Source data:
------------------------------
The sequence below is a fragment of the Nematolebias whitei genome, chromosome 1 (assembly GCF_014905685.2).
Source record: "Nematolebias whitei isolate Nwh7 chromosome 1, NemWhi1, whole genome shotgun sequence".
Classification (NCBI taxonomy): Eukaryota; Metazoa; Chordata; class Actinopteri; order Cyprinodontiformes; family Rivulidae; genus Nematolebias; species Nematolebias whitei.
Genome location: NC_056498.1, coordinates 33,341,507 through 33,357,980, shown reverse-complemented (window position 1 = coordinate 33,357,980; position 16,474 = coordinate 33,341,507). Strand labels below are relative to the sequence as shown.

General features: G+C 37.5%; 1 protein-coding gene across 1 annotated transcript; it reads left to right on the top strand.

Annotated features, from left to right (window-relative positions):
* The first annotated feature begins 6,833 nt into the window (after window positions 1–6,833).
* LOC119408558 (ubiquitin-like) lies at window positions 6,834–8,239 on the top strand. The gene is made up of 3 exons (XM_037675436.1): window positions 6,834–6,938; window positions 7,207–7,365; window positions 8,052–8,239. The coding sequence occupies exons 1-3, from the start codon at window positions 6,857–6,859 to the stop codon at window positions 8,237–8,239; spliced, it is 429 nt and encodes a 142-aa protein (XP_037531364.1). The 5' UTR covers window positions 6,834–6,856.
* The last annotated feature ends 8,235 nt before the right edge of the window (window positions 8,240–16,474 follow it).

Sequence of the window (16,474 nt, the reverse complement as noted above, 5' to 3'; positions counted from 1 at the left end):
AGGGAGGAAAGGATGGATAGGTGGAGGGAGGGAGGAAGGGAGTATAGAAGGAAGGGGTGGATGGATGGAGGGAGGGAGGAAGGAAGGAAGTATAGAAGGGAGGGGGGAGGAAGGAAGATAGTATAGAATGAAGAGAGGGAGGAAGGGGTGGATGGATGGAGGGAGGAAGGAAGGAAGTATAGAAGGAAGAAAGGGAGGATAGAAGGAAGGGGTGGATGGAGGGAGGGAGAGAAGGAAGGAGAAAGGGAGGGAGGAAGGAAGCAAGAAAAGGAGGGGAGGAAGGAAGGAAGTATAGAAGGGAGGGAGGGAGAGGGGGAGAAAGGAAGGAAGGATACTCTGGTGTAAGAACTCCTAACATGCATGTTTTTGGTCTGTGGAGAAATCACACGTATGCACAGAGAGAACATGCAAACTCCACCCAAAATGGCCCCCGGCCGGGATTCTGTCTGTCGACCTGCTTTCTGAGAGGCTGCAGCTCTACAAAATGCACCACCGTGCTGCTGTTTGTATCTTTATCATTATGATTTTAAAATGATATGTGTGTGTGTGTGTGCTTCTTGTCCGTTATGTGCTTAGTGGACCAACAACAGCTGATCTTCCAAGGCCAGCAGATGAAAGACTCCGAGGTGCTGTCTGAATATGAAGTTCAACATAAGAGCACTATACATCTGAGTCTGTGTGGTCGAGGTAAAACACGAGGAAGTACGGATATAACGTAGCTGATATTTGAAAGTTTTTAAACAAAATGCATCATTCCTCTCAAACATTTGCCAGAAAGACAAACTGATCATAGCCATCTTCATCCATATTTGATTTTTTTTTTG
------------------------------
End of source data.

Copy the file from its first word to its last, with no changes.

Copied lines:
The sequence below is a fragment of the Nematolebias whitei genome, chromosome 1 (assembly GCF_014905685.2).
Source record: "Nematolebias whitei isolate Nwh7 chromosome 1, NemWhi1, whole genome shotgun sequence".
Classification (NCBI taxonomy): Eukaryota; Metazoa; Chordata; class Actinopteri; order Cyprinodontiformes; family Rivulidae; genus Nematolebias; species Nematolebias whitei.
Genome location: NC_056498.1, coordinates 33,341,507 through 33,357,980, shown reverse-complemented (window position 1 = coordinate 33,357,980; position 16,474 = coordinate 33,341,507). Strand labels below are relative to the sequence as shown.

General features: G+C 37.5%; 1 protein-coding gene across 1 annotated transcript; it reads left to right on the top strand.

Annotated features, from left to right (window-relative positions):
* The first annotated feature begins 6,833 nt into the window (after window positions 1–6,833).
* LOC119408558 (ubiquitin-like) lies at window positions 6,834–8,239 on the top strand. The gene is made up of 3 exons (XM_037675436.1): window positions 6,834–6,938; window positions 7,207–7,365; window positions 8,052–8,239. The coding sequence occupies exons 1-3, from the start codon at window positions 6,857–6,859 to the stop codon at window positions 8,237–8,239; spliced, it is 429 nt and encodes a 142-aa protein (XP_037531364.1). The 5' UTR covers window positions 6,834–6,856.
* The last annotated feature ends 8,235 nt before the right edge of the window (window positions 8,240–16,474 follow it).

Sequence of the window (16,474 nt, the reverse complement as noted above, 5' to 3'; positions counted from 1 at the left end):
AGGGAGGAAAGGATGGATAGGTGGAGGGAGGGAGGAAGGGAGTATAGAAGGAAGGGGTGGATGGATGGAGGGAGGGAGGAAGGAAGGAAGTATAGAAGGGAGGGGGGAGGAAGGAAGATAGTATAGAATGAAGAGAGGGAGGAAGGGGTGGATGGATGGAGGGAGGAAGGAAGGAAGTATAGAAGGAAGAAAGGGAGGATAGAAGGAAGGGGTGGATGGAGGGAGGGAGAGAAGGAAGGAGAAAGGGAGGGAGGAAGGAAGCAAGAAAAGGAGGGGAGGAAGGAAGGAAGTATAGAAGGGAGGGAGGGAGAGGGGGAGAAAGGAAGGAAGGATACTCTGGTGTAAGAACTCCTAACATGCATGTTTTTGGTCTGTGGAGAAATCACACGTATGCACAGAGAGAACATGCAAACTCCACCCAAAATGGCCCCCGGCCGGGATTCTGTCTGTCGACCTGCTTTCTGAGAGGCTGCAGCTCTACAAAATGCACCACCGTGCTGCTGTTTGTATCTTTATCATTATGATTTTAAAATGATATGTGTGTGTGTGTGTGCTTCTTGTCCGTTATGTGCTTAGTGGACCAACAACAGCTGATCTTCCAAGGCCAGCAGATGAAAGACTCCGAGGTGCTGTCTGAATATGAAGTTCAACATAAGAGCACTATACATCTGAGTCTGTGTGGTCGAGGTAAAACACGAGGAAGTACGGATATAACGTAGCTGATATTTGAAAGTTTTTAAACAAAATGCATCATTCCTCTCAAACATTTGCCAGAAAGACAAACTGATCATAGCCATCTTCATCCATATTTGATTTTTTTTTTG